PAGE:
Review fire and evacuation protocols in wake of recent hospital fire near Boston
Review fire and evacuation drills to ensure you can get all patients and visitors out without injury or death, just as a Massachusetts hospital did on Tuesday, February 7, after a transformer caught fire in the basement of a connecting building.
Signature Health Brockton Hospital, just south of Boston, was alerted to the fire at 8 a.m. Officials cut electrical power as well as generator power to the facility, initiating the need for a full hospital evacuation.
All 160 patients, including babies, were evacuated safely and transferred as needed to other facilities, according to the Boston Globe.
The evacuation occurred during the day and morning shifts. But remember staff must be educated on fire procedures and go through randomly scheduled drills once a quarter, according to NFPA and CMS requirements.
Just within the last year, CMS has cited more than a dozen hospitals nationwide for not holding the required drills or for not scheduling them on all shifts, according to the Association of Health Care Journalists hospitalinspections.org database. And surveyors will want documentation:
- A hospital in Texas was cited in April 2022 for missing three of four quarterly fire drills in 2020 and 2021.
- A hospital in Iowa was cited for failing to hold fire drills at least quarterly on each shift. “This had the potential of affecting staff preparation and experience in providing for the protection of all residents in the event of a fire.”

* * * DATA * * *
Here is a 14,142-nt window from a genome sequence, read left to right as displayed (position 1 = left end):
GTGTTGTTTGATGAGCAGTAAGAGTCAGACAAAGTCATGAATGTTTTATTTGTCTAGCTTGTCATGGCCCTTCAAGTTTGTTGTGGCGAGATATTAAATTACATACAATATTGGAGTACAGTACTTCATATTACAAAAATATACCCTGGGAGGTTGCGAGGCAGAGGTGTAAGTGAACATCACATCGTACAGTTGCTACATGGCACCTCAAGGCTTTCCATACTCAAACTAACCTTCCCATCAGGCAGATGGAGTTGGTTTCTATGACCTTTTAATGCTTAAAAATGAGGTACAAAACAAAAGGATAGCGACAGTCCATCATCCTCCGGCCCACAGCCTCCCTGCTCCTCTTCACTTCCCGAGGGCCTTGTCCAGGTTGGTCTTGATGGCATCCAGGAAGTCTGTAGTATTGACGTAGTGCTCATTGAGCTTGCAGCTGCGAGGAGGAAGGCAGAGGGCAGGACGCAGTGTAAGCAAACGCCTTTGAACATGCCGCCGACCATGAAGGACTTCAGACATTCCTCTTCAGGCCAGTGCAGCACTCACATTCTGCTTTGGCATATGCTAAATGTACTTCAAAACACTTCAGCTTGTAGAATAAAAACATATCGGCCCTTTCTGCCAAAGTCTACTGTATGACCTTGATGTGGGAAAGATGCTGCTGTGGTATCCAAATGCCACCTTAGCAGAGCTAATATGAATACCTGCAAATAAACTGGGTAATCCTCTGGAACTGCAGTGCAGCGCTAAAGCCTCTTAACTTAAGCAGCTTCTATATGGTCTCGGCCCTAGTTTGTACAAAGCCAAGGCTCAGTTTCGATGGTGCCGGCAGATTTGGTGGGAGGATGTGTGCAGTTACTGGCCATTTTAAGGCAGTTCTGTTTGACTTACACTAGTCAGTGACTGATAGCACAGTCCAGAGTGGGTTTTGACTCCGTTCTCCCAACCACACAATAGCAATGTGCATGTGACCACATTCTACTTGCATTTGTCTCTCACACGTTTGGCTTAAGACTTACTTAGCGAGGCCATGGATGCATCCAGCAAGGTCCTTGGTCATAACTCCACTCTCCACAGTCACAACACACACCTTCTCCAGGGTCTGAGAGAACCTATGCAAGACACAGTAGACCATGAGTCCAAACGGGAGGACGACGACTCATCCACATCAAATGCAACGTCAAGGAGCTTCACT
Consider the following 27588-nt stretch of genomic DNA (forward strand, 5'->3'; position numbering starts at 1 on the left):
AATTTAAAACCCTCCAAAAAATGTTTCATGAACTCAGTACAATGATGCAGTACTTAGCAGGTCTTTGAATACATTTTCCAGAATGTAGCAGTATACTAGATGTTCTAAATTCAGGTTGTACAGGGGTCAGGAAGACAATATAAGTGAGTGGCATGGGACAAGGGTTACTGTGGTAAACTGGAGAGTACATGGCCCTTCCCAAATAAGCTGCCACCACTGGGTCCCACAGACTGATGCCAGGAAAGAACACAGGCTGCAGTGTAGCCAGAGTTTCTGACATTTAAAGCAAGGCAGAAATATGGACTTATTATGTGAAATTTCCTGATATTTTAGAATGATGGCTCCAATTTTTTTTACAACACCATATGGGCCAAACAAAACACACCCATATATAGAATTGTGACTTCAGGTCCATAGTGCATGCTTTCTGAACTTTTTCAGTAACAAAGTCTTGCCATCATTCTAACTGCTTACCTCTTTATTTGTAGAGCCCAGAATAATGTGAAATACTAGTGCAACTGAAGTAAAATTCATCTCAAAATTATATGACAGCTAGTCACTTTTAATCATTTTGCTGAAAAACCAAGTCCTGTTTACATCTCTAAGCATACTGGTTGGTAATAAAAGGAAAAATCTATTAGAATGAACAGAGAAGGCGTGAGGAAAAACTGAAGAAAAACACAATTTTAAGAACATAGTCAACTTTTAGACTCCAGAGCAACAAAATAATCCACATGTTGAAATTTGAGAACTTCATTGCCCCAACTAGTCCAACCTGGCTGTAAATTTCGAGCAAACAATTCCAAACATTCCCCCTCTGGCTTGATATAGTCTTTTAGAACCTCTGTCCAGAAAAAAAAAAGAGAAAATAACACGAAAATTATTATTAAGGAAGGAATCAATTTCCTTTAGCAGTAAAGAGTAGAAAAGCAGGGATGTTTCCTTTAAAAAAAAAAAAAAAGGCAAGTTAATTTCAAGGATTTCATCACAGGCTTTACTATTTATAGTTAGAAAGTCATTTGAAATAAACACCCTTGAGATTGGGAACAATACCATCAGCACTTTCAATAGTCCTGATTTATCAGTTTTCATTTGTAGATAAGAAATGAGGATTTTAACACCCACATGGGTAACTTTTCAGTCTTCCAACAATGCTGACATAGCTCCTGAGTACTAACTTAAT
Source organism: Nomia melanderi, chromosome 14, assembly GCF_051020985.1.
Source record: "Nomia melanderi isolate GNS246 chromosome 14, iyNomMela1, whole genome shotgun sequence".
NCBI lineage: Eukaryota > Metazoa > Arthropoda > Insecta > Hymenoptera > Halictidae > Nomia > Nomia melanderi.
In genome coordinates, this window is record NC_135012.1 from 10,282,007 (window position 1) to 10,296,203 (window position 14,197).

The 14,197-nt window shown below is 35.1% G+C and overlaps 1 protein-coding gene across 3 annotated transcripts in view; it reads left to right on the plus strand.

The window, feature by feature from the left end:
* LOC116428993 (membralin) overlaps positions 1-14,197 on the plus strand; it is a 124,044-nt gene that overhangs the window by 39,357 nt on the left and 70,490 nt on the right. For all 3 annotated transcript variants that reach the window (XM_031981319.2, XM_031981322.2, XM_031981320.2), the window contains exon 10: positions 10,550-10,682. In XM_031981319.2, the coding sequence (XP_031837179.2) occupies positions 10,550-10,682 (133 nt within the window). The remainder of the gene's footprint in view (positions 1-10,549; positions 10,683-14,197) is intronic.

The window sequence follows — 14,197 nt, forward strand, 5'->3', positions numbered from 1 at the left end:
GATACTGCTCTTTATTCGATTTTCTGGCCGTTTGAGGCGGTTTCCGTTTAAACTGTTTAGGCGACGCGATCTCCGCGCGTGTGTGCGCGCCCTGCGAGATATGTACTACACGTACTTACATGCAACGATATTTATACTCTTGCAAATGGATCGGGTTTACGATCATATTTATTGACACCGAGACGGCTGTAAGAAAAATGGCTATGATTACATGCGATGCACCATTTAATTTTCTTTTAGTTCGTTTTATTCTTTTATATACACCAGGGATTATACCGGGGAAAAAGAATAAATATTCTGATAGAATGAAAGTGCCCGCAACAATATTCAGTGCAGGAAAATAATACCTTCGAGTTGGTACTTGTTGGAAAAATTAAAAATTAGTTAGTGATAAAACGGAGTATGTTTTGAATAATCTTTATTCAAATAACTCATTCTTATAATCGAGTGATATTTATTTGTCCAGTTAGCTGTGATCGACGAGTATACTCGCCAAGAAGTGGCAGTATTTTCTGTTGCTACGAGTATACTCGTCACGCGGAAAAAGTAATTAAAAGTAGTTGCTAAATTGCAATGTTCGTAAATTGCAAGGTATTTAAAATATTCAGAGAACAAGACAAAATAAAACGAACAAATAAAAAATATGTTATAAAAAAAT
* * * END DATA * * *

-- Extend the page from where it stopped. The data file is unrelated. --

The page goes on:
- A hospital in South Dakota failed to “ensure staff was familiar with the provider’s fire drill procedures (no drills were conducted on second or third shift, or two of three total shifts were not drilled).” CMS said that the maintenance supervisor at the time “was unaware of the requirement to conduct drills on all shifts.”
- A facility in New Hampshire was cited for, among other things, failing to “conduct fire drills at varied and unexpected times.” The facility also failed to show documentation of at least one drill it said was conducted.
Earlier this year, Lauris Freidenfelds, senior project manager for Wilmington, Delaware–based Telgian Engineering & Consulting, was among fire safety professionals who shared tips on fire drills with the Accreditation & Quality Compliance Center:
Freidenfelds emphasized that the drill was not the time for explaining the fire plan—education should come first. The drill should exercise participants’ understanding of the plan, he said.
He also encouraged making the realistic and interjecting something unexpected.
For instance, “what would you do when an evacuation is required, but you are working with nuclear materials?” Or “what do you do when staff must evacuate, but it is sub-zero outside?” he said.
Or—as was the case in Brockton— a power loss event provides an extra challenge. “What is the impact of a power loss in terms of an evacuation? What lights would stay lit, what won’t? Which equipment will not work?”
For other tips on conducting fire drills, go here. For other tips on conducting evacuation drills, including the challenges of vertical evacuations—think carrying patients down stairwells—see future issues of Healthcare Safety Leader.